LFS minimal install (small book plus zillion questions)
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LFS minimal install (small book plus zillion questions)
First let me state my goal: To create a more basic LFS install. The book states that ch. 6 creates an environment more for user convenience than a minimal install would. I want that minimal install.
To further explain, I want a system without networking, database stuff, and a bunch of utilities that won't get used to begin with. I've already gone through the LFS book and installed it numerous times, and have even written my own installation scripts. I also did some research on FHS and have conceptualized it on a basic level, at least.
But I have to wonder: is all that software really necessary? Berkeley DB? M4? (etc.) I know there is some I will list and you'll wanna shout "YES!!", but I'm going for a BASIC install and can add stuff I know I'll want later. I'm doing this as part of the learning process for myself, and see what is truly a MINIMAL working system, and what is truly necessary.
Now on to the software in question (in order by the LFS book):
1. In chapter 5, do I really need TCL, Expect, and DejaGNU if I am not going to run any tests? (I've been through all the tests a few times and it all works)
2. Man - can install later
3. Binutils - I think I figured it is necessary
4. GCC - is it necessary after a package manager (ex. dpkg) is installed, if I am not going to recompile the kernel?
5. Berkeley DB
6. Sed - is it needed after it is used in the LFS book?
7. E2fsprogs - can install later
11. Ncurses - I know this is needed for "make menuconfig" when compiling the kernel, but is it used any other time?
12. procps - can install later
15. readline - figured LFS uses it during Bash install's configure script, and I know what it does, but is it necessary?
16. zlib - does tar, gzip and bzip2 call this library?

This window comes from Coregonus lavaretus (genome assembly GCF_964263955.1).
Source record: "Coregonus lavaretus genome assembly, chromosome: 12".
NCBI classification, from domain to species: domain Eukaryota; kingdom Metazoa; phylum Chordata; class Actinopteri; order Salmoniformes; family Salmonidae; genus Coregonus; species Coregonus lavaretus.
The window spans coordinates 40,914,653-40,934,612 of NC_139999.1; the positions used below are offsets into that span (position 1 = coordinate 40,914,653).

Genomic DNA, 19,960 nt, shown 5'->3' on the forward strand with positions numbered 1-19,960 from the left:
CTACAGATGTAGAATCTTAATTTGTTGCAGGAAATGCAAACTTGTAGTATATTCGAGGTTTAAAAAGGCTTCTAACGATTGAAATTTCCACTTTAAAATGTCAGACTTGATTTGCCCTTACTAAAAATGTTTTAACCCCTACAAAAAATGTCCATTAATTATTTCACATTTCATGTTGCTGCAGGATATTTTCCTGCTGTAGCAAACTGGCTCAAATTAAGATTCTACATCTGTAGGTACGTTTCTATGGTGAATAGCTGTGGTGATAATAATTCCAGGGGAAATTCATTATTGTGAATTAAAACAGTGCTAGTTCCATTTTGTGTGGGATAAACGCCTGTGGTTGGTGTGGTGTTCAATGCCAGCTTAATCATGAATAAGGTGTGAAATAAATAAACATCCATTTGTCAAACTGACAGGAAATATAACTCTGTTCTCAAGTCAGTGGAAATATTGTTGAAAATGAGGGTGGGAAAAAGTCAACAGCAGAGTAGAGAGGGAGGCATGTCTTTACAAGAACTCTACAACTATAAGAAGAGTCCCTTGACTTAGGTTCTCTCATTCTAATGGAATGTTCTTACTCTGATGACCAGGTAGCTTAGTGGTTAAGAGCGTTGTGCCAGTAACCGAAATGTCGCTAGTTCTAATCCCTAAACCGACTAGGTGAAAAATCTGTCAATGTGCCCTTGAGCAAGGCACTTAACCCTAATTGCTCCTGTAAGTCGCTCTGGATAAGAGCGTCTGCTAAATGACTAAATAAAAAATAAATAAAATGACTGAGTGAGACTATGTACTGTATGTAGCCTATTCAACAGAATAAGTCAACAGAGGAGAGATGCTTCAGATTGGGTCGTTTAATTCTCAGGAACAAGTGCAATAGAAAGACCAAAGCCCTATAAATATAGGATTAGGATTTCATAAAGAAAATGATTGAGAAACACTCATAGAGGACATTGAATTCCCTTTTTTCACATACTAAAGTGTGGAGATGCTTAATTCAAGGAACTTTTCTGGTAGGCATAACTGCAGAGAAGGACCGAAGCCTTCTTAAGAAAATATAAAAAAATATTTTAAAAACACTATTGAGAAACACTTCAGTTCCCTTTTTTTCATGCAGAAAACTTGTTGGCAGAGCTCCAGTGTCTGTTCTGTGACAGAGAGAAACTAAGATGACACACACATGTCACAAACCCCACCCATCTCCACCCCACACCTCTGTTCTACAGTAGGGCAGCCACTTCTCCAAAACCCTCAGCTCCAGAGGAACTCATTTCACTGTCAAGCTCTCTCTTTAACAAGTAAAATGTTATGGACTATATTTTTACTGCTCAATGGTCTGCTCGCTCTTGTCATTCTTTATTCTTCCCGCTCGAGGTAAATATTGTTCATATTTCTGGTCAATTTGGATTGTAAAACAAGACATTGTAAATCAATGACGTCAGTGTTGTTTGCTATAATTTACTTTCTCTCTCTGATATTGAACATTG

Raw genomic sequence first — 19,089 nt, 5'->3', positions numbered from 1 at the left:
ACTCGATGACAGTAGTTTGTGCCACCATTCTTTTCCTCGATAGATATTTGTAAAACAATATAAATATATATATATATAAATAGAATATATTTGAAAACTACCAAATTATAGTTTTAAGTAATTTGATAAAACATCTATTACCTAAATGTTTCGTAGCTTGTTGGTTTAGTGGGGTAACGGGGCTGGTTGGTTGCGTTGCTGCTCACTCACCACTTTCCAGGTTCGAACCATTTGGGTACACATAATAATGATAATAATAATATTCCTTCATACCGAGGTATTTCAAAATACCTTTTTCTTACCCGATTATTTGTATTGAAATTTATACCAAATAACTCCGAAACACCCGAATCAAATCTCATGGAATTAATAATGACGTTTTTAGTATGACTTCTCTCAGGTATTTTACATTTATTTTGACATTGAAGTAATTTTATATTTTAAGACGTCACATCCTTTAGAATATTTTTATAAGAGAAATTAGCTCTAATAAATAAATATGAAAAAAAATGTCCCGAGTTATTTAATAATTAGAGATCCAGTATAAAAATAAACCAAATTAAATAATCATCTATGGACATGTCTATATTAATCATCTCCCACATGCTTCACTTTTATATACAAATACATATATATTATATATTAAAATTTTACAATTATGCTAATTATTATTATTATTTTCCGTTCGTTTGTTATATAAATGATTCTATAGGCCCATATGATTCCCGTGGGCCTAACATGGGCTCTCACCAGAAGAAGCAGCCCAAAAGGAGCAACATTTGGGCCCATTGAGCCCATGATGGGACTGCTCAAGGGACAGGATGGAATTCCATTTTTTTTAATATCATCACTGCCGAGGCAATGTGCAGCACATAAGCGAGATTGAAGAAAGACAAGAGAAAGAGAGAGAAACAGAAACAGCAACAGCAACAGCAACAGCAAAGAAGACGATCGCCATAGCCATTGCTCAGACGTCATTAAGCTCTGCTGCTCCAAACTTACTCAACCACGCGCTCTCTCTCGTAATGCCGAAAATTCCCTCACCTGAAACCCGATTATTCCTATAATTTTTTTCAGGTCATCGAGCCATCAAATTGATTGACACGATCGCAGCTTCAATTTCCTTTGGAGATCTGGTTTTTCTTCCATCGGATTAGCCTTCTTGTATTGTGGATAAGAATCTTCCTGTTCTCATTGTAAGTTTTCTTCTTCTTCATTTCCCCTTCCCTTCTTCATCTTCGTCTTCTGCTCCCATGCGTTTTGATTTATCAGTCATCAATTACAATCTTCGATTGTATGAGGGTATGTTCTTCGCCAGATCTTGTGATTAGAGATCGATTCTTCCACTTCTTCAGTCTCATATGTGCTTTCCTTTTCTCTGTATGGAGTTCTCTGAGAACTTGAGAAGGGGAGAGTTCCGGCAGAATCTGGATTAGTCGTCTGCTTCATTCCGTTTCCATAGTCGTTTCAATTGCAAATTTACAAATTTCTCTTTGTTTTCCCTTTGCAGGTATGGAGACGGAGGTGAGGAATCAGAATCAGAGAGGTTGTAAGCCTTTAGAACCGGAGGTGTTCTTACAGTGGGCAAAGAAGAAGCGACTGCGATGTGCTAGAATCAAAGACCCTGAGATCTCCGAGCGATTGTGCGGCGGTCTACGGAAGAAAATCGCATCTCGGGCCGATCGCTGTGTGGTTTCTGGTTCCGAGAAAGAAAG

17. autoconf - see 18
18. automake - does Make NEED this?
19. diffutils - I'm guessing Patch uses it, other than just comparing files
21. findutils - can install later
25. grep - can install later
29. mktemp - is this used for making temp files?
30. module-init-tools - can install later, maybe
31. patch - can install later
32. psmisc - can install later
33. shadow - can install later
36. udev - used during boot or mounting of drives (hard, cd, usb)?
(entries without any text after them mean I have no clue about them, and/or they just don't sound necessary)
Any insight to this is greatly appreciated.
I'm not particular on size, but I just want to leave out unnecessary fluff. Basically I want to start as close to ground zero as I can, and work my way up. I tried Debian's net install, but even without choosing any extra software, it appears to have a bunch of extra stuff.
I'm just trying to determine what is fluff and what is -absolutely- necessary for a system to be able to install more software. I know different people will have different definitions of 'necessary' and 'fluff'. To me, anything that isnt needed to have a shell, basic commands (coreutils and util-linux), and the ability to compile and install software, is fluff.
Here are the packages I am installing during this trial run of LFS:
Linux headers, glibc, binutils, gcc, sed, coreutils, ncurses, readline, bash, bzip2, grub, gzip, make, module-init-tools, sysvinit, tar, udev, util-linux, vim, kernel
Where can I find a list of these dependencies? I've spent 2 days searching, and the only thing I've come across is LSB. However it does not say X is used for A & B, Y is needed for the system to boot, etc. etc. That's what I really need.
Holy dependency craziness!
Looking over things, I'm wondering if I can safely install the kernel while in the chroot environment WITH the /tools (as in section 6.4). Or do I have to do it in the one without the /tools? In other words, do I need to log out and back in to the chroot env. in section 6.59 to do the stripping and install the kernel?
And one last question: Once I install a package manager (dpkg) will I still need GCC and Make?